Debbie is also the Administrator of the Devon DNA Project at family Tree DNA. She has a brief overview of the long history of settlement in Devon, the meaning of the Celtic word "Devon" ("the people of the land"), artifacts, hill forts, and archeology findings from the area. She also has some helpful links at the bottom of the web page:
In our book, "A Short History of the HAM Surname in Virginia & NC," the main records we have are from Collyton Parish, which also mentions the parishes of Ashwater, Cheriton Fitzpyn, Halberton, Halwill, Hartland, Hemyock, Honiton, Luppitt, Milton Abbot, Oakford, St. Andrew's Parish in Plymouth, Shepewash, Shute, Tiverton, Uplowman, Upottery, West Budleigh, and Wilhayes. We also have in volume #1 (Origins) Wills from Prerogative Court of Canterbury (PCC) for HAM residents of Devon.
Collyton Parish is located near Plymouth. And, of course, there is a small town called "Ham" (or Ham Ward) near Plymouth as well. As many of you already know, the surname "HAM" is a place name, and locating the town of origin is a good indication of where the name was adopted after about 1200 AD.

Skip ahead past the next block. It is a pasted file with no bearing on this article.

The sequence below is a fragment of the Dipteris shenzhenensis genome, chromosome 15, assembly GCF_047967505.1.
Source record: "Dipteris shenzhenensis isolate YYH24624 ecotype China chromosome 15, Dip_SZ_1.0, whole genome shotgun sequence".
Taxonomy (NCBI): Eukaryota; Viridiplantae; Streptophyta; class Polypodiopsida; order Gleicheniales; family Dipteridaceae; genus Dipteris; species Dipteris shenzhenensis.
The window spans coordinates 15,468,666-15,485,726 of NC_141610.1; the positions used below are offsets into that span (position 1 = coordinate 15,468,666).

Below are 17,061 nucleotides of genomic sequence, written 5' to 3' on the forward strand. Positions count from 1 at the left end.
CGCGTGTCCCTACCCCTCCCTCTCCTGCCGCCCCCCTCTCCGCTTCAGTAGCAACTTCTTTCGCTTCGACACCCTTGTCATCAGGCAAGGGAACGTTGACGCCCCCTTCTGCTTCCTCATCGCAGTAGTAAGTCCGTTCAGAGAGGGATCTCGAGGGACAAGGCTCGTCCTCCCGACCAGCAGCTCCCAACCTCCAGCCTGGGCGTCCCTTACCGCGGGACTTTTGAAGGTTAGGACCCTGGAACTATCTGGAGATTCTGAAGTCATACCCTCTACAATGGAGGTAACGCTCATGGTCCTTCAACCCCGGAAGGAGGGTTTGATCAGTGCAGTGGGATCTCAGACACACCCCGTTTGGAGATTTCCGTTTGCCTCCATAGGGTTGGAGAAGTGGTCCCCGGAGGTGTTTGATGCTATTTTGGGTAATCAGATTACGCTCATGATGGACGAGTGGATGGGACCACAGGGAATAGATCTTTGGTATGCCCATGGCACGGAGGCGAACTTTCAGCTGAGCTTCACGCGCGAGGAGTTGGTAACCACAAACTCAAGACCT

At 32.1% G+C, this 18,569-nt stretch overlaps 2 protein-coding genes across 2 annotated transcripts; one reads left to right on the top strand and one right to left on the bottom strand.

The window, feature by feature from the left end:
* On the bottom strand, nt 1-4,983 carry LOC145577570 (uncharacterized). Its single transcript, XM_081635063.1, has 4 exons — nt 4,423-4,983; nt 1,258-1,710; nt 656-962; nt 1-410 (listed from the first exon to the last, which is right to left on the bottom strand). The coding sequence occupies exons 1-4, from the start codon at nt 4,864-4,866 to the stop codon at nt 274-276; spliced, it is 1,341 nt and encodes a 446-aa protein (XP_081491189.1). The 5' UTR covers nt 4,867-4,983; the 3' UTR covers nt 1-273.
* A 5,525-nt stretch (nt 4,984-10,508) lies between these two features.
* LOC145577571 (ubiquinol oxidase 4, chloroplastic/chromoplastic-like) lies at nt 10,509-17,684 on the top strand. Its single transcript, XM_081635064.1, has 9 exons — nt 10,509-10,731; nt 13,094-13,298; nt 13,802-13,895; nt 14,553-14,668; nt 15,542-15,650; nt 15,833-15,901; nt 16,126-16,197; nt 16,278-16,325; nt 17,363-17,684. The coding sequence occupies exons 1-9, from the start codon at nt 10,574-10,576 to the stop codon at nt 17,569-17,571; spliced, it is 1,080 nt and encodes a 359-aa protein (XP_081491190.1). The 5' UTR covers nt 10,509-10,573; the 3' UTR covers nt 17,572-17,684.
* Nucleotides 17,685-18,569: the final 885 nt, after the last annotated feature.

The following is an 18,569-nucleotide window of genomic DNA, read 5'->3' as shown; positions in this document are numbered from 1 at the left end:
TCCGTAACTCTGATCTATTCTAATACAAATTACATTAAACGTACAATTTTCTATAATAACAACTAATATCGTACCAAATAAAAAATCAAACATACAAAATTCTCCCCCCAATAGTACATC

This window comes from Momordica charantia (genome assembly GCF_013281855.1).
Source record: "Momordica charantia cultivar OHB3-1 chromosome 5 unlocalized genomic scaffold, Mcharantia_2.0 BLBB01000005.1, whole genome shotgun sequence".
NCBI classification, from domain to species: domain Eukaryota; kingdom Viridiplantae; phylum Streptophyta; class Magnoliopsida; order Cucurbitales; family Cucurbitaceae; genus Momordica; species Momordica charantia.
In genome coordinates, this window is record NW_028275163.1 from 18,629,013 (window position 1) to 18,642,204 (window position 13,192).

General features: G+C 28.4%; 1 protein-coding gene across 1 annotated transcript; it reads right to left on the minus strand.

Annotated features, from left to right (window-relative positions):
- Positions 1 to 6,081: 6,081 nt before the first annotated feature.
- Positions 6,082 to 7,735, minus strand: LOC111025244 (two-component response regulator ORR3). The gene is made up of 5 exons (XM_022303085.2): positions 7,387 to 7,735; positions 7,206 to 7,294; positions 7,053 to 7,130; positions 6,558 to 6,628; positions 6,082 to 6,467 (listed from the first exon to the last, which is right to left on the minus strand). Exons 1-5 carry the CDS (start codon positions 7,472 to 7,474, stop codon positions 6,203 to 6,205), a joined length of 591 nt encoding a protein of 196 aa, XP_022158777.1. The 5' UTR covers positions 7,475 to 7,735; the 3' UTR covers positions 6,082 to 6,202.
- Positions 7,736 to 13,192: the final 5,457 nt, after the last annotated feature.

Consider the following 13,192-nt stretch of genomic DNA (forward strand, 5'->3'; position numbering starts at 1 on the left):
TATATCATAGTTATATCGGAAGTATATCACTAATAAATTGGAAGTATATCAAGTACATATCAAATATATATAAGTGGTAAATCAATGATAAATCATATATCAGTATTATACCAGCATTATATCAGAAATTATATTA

A map of the area shows the area known as Ham, near Plymouth:
The primary HAM lines that are researching the area of Plymouth are the HAM lines of Maine and New Hampshire. They have an interest there because the first HAM progenitor on this continent was William HAM of Maine, a member of the Trelawney expedition. William HAM of Maine arrived on the Speedwell in 1635 and was originally contracted to fish. Several of the Mayors of Plymouth (England) were named Trelawny:
Plymouth City Council
List of Mayors from 1600 to 1700
Some descendants of William HAM of Maine were mentioned in the book "The HAM Family Kith and Kin" by Rev. Ervin Charles Tipton (1977). L. Winston Hamm was a contributor to Tipton's book, and had listed his own line back to the William HAM who arrived in Maine in 1635.I have mentioned a short biography of Winston Hamm in the Appendix of our volume #1 (Origins).
The exciting thing about Debbie Kennett's October article for the Devon Family Historian and the Devon DNA Project is that I am hoping to see DNA participants from Devon. If they are native to Devon, we should expect haplotype "R1b." If their is a Norman influence to the HAM lines in Devon, then of course they should be haplotype "I." The problem is that we have no DNA participants here in the U.S. for the Maine HAM lines.
So, I am pushing for participants from Britain, and am hoping for some DNA participants from the Maine and New Hampshire HAM lines as well.
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